On Leadership and Solitude: Its Connection and Absence in Society
In a speech to cadets at the US Military Academy, William Deresiewicz addresses issues of privacy vs. solitude, leadership vs. achievement, and conformity vs. vision. Deresiewicz argues cogently that universities, especially top universities, perform a great disservice to their students by failing to position them for successful and reflective leadership. In fact, Deresiewicz questions their very definition of leadership as askance. Elite education no longer affords students the toolbox to offer refreshing visions and transformational change. Instead, they teach graduates to “keep the ship moving,” follow an established routine, conform to their superiors, and make conservative choices, if faced with any. And this definitional change in leadership does not apply solely to those working in government!
What struck me most about Deresiewicz’s argument is not how solidified bureaucratic society is—I have written about this in other posts, as well as the sources of this legitimacy—but how ubiquitous bureaucracy has altered society’s definition of leadership—and the education required thereof. Bureaucratic societies have little use for visionary thinkers, who often find themselves caught in the maws of bureaucracy. Sadly, this is exactly the point of bureaucracies. In fact, Weber noted in one of the first essays on modern bureaucracy that it is not about the bureaucrats themselves, but the institution as a whole. Bureaucracies can survive the departure of any one individual, or many individuals. The institution survives the transition of individuals; it serves as a timeless organization in which meaningless individuals perform bureaucratic tasks to maintain its goal of self-perpetuation. This may seem a harsh analysis of bureaucracy, but unfortunately, it is generally true, with few exceptions.
Citing Marlow’s journey up the Belgian Congo in Joseph Conrad’s Heart of Darkness, Deresiewicz notes that schmoozers, routine thinkers, and task managers often excel in this structure of bureaucracy. To be sure, such people may bring “success” to their companies, governments, or battalions, but it is predicated upon the success of their predecessors. Today’s “leaders” merely ride the coattails of past generations. “What we have now are the greatest technocrats the world has ever seen, people who have been trained to be incredibly good at a specific thing, but who have no interest in anything beyond their area of expertise,” he says. “What we don’t have are leaders.”
The crucial connection between leadership and solitude, for Deresiewicz, is the ability to think. We must learn to be alone with our thoughts, to parse them out for ourselves. We have to take critical segments out of our day to make sense of the entire racket of modern life, and to check our consciousness to know we are not just sauntering along in “auto pilot.” In doing so, we have the chance to find ourselves, but this is entirely solitary work. “The greatest thing in the world is to know how to live to yourself,” said Michel de Montaigne in his little essay, “On Solitude.” For those unaccustomed to this type of loneliness, Deresiewicz suggests that in rare circumstances, with requisite trust, close friendships may provide the impetus for profound self-discovery because intimate conversation can open up the deepest parts of the soul to another. Affectionate friendship allows us to realize things that we even fail to tell ourselves.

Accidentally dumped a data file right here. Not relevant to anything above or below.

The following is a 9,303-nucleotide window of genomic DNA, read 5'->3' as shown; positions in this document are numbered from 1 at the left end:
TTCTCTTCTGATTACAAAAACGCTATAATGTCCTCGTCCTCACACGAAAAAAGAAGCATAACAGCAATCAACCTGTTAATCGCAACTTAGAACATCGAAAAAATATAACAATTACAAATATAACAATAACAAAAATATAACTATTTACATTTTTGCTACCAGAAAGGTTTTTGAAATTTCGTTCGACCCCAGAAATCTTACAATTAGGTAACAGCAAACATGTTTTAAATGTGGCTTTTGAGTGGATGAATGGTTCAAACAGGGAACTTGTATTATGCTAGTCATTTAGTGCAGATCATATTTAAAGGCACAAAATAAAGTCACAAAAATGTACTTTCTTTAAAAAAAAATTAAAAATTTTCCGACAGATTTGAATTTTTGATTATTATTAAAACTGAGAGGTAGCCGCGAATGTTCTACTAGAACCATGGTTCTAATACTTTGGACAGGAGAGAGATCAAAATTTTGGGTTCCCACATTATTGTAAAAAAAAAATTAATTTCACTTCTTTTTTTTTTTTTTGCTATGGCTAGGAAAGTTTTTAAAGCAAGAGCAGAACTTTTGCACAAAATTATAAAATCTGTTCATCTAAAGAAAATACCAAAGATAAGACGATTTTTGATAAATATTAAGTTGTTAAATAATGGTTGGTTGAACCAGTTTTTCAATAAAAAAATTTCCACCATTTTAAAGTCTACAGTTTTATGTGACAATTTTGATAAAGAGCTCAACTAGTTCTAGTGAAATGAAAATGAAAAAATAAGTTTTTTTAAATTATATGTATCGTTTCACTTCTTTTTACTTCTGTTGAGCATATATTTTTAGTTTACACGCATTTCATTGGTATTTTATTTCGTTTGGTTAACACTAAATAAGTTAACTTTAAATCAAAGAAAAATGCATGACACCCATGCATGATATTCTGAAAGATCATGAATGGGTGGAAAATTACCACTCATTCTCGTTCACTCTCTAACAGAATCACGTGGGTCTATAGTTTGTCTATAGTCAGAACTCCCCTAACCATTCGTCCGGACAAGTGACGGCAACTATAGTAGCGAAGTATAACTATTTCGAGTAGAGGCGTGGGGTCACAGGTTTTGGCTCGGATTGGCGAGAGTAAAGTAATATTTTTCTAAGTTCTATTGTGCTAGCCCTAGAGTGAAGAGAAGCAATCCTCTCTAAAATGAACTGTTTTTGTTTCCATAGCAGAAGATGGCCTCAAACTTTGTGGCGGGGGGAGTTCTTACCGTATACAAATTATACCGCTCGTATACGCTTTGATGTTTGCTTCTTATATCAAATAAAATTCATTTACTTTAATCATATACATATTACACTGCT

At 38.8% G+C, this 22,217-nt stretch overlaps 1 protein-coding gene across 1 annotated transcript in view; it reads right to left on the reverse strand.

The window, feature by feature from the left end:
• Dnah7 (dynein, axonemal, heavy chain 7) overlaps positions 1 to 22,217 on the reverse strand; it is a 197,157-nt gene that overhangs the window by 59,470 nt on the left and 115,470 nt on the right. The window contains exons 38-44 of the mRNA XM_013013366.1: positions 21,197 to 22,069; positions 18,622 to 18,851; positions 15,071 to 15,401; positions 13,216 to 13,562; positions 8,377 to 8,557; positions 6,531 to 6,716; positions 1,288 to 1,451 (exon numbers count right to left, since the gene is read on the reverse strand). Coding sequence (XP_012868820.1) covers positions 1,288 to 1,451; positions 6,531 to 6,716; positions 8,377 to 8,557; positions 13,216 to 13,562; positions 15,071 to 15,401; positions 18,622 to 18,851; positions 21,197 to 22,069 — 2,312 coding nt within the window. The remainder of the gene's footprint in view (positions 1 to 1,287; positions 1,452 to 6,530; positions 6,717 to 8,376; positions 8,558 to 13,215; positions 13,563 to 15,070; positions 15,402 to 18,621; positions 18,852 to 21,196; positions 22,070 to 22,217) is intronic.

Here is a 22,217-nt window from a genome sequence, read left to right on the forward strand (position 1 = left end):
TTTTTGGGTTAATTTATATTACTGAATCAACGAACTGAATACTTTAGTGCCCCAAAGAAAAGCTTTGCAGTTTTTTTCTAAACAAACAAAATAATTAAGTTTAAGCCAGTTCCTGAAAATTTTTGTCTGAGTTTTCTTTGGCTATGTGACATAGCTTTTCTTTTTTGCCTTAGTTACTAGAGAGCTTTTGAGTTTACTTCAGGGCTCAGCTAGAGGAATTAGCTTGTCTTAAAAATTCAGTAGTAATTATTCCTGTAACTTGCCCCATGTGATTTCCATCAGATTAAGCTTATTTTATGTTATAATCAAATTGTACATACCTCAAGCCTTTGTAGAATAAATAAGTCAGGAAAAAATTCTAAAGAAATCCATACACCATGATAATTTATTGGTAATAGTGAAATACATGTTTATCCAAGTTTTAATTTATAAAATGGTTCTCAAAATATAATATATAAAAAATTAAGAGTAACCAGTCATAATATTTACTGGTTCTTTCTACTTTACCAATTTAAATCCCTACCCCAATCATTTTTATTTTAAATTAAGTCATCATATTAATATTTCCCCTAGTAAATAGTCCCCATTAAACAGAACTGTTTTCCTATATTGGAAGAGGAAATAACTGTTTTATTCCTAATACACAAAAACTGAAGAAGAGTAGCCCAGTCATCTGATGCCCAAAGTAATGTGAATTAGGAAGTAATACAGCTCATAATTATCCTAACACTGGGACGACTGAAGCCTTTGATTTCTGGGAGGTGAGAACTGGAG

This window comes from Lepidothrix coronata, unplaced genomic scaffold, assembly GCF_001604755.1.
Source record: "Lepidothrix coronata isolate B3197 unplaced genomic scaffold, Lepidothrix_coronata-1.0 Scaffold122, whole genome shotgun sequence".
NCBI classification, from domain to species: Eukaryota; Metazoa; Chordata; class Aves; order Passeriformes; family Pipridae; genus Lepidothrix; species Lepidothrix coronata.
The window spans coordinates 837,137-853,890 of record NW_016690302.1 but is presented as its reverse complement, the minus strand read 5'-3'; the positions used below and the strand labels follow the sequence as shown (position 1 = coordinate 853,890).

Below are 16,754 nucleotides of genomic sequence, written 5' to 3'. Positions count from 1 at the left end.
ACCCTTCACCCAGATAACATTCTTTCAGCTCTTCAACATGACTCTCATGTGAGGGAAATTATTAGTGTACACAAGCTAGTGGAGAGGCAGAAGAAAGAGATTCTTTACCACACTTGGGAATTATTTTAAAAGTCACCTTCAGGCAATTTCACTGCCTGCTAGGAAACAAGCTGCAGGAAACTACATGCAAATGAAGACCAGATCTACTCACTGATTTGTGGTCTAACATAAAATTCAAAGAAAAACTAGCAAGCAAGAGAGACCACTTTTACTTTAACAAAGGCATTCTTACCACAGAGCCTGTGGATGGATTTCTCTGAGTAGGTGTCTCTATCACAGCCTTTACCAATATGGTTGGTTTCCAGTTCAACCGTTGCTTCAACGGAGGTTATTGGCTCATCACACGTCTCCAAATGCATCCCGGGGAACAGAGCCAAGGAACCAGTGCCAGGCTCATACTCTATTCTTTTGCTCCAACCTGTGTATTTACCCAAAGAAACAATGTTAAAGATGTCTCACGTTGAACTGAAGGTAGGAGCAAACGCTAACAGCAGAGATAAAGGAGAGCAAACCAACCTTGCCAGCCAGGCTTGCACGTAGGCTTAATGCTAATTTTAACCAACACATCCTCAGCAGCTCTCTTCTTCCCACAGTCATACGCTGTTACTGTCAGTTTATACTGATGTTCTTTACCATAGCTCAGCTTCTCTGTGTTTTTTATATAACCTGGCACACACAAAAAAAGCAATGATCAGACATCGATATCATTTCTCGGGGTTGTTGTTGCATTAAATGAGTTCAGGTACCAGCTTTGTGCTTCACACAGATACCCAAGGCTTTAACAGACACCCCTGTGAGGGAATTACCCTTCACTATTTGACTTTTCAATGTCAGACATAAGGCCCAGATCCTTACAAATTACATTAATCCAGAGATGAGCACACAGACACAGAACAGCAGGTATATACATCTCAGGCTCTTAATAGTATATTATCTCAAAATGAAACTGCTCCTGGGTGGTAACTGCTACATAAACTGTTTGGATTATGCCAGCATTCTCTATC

Today’s energetic, high-achieving students are more than capable of answering questions, but they often do not know which questions to ask. This problem may be particularly acute in the military or other hierarchical organizations such as the Foreign Service. Deresiewicz approaches the solution to this problem in the education of future leaders, focusing particularly on the need for solitude and concentration on important questions—the timeless human questions. Thereby, he also focuses implicitly on the content of such an education, namely, arguing that students must engage the Classics for two main reasons. First, great books are the product of someone else’s solitude and thought process; second, great books have come repeatedly to the aid of readers on central questions of human importance, even if it merely reflects the conventional wisdom of its day.
What Deresiewicz’s scathing analysis sorely lacks is a discussion of organizational incentive. Can organizational structures remedy the paucity of leadership he explicates? Is there a “right” set of organizational incentives for doing business and for advancement? Can we augment the leadership potential of all those whose formal education has already passed? Surely, formal education is not the only medium to stimulate thinking (in fact, it may do the opposite, by giving the participant the “illusion of thought, when they are merely rearranging their prejudices,” according to William James). Not every leader in government, business, or education will be afforded the privilege of an elite, or liberal arts education. Moreover, there are plenty of liberal arts graduates in government and elsewhere who perceive the best path to advancement; rather than working outside of this path for the benefit of others and the whole system, they quite humanly take the easiest path to advancement.
We must conclude, therefore, that solitude is a learned habit of which all are capable, and that mere solitude is much different from effective solitude. Visionary and transformational leaders are those who master effective solitude, best utilize its virtues, feel comfortable in its loneliness, and draw inspiration and renewal from it.